The rigors of research in the cold of the Far North
When the frigid air descends, most scientists opt to stay
Rod Boertje knew it was getting cold when the Park Service took the dogs inside. Boertje, then a graduate student in wildlife biology at the University of Alaska, was doing a study on caribou in Denali National Park in the early 1980s. Park rangers, saying it was too cold for the sled dogs that had brought Boertje to his study area, mushed the dogs back to a warm kennel. Boertje stayed behind, watching caribou to see what they did in the winter. He's one of a few scientists who have done field work in Alaska on the coldest days of winter.
Boertje brought three thermometers with him on his graduate study. He confirmed 60 below while he and another student watched caribou in a valley below.
"It was real marginal," he said. "You put on all the gear you had to sleep, then got into your 40-below bag. There was still no way to keep warm unless you were moving."
Boertje says he would never work at those temperatures today, and not just because he's no longer a graduate student.
"Airplanes don't work that well and helicopter pilots won't fly in this at all," he said of 40 below temperatures and the ice fog that comes with them.
And the caribou? Boertje said the animals didn't seem to mind the cold temperatures.
"They had a very similar pattern to summer time. They'd lay down, then get up to graze for about an hour just like they would if it was warm."
Biologist Craig Gardner followed wolverines around the Alaska Range for his master's degree. The temperatures in the Susitna River basin that December ranged from 40 to 55 below. He remembers firing up the MSR stove in the tent to stay warm during the 15 hours he spent in the tent each day because of darkness.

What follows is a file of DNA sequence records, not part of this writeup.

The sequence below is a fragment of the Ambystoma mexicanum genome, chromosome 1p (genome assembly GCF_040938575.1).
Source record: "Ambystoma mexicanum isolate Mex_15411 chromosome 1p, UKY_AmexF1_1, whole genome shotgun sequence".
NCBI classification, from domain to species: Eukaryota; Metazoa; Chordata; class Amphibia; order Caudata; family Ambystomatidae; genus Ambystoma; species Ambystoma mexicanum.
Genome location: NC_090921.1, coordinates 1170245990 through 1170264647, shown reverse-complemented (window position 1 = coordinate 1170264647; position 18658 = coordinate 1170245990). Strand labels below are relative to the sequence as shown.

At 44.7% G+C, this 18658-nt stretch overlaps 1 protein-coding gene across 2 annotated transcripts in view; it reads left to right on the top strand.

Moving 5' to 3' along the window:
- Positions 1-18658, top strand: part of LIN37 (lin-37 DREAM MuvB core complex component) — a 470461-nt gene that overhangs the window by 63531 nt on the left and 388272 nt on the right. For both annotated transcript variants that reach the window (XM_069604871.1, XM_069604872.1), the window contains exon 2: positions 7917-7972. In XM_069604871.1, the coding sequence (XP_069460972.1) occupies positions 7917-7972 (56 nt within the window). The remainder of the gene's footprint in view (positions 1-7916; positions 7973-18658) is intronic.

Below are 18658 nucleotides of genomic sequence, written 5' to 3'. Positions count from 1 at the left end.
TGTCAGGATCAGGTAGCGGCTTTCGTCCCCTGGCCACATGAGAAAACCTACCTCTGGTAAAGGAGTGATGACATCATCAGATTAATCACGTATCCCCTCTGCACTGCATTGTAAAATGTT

"It was kind of fun, but I was younger then," Gardner said. He and a partner tracked wolverines during the light of the day, finding that the animals moved a lot without covering much distance, sometimes hunkering in snow caves. Gardner didn't lose any fingers during the study, but said he wouldn't want to repeat the experience.
"I wasn't too sad when we got plucked out of there," he said.
As someone who studies snow, Matthew Sturm has spent up to 40 days in the field during the winter. Much of his research is on Alaska's North Slope, known to be a windy, dark, cold place. Sturm, who works for the UAF's Geophysical Institute, has traversed the North Slope on snowmachine and tracked vehicle, taking thousands of snow-depth and other measurements. His trips have taken him from the Brooks Range to the Arctic Ocean to Hudson Bay as he gathers data that help scientists quantify the blanket of snow that both insulates the Arctic and reflects sunlight.
Ned Rozell photo
Fairbanks at 40 below zero, when the safest place for field scientists is in front of a computer.
Though he usually traverses the landscape in March, temperatures can still drop to 40 below. Sturm and his colleagues usually stay in an Arctic Oven tent, but the tent doesn't help when it's time to take measurements.
"We have a lot of sophisticated equipment that gets trashed in the cold," he said. "And something that would take two minutes to fix on a normal day takes hours to fix in the cold."
When the frigid air descends, most scientists opt to stay inside and make sense of data gathered in their studies, a task well suited for Alaska winters.
"We're hunkered in front of a computer," he said.
(Since the late 1970s, the University of Alaska Fairbanks' Geophysical Institute has provided this column free in cooperation with the UAF research community. Ned Rozell is a science writer for the Geophysical Institute. This column first appeared in 1999.)